So what does this do to the seat calculations?
Is it really so different in the marginals?
I’m just catching up with the Ipsos-MORI aggregate data for all its 2009 polls which have been highlighted by Anthony Wells at UKPR who is suggesting it provides further evidence that opinion is moving differently in the LAB>CON marginals.
For what MORI has done is not only to show the aggregate data but to identify the shares by seat category with a particular emphasis on the marginals – something that is only possible because the aggregated data provides meaningful sized segments.
The main caveats are that the information is old, some of it going back thirteen months, and the sheer scale of what is suggested.
So what do we make of apparent swing of up to 14% in LAB>CON marginals where the majority is below 13.9%?
This is far bigger than anything we’ve seen in the specific polls of marginals from YouGov and ICM and suggests a whole new clutch of seats that could Labour could lose to the Tories.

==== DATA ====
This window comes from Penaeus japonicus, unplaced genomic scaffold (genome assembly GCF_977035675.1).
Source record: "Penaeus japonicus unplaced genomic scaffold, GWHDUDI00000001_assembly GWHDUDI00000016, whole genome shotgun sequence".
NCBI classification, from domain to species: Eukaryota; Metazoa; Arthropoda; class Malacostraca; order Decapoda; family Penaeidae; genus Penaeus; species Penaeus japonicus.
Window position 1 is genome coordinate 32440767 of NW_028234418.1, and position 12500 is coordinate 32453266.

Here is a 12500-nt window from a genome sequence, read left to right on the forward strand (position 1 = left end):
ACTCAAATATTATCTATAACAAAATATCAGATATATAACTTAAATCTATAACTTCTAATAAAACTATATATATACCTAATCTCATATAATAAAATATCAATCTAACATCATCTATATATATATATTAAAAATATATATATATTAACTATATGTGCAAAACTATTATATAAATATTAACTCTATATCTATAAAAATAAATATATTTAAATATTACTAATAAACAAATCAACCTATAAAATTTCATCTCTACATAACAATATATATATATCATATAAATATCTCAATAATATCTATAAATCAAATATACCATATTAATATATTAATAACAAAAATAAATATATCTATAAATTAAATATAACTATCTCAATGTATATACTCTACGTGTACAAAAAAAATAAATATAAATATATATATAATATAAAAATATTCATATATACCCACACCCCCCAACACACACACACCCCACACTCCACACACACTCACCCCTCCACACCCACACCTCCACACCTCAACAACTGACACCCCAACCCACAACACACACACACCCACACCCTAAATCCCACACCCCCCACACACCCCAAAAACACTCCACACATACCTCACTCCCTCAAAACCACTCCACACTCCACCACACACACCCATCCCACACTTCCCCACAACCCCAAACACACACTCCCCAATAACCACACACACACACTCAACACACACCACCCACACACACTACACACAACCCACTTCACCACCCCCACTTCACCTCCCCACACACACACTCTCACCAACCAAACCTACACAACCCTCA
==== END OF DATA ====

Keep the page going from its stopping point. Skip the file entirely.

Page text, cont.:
To get to these numbers in this segment then the Tories need to be doing much worse elsewhere – and from the table we get the answer – swings of just 5% in constituencies that the party currently holds. A low swing here, of course, doesn’t matter.
To me the big problem with these numbers is that the differential between current Tory seats and the key marginals is just too great. As Anthony writes “Previous elections have never shown differential swings of this degree, we simply donâ€™t get swings of 5% in one type of seat and 14% in another.”
So I’m taking the data as further evidence that Cameron’s party is doing better in the marginals but not putting too much store on the scale of the differential.
Whatever it certainly underlines my decision earlier in the day to close down Labour buy and Tory sell spread positions.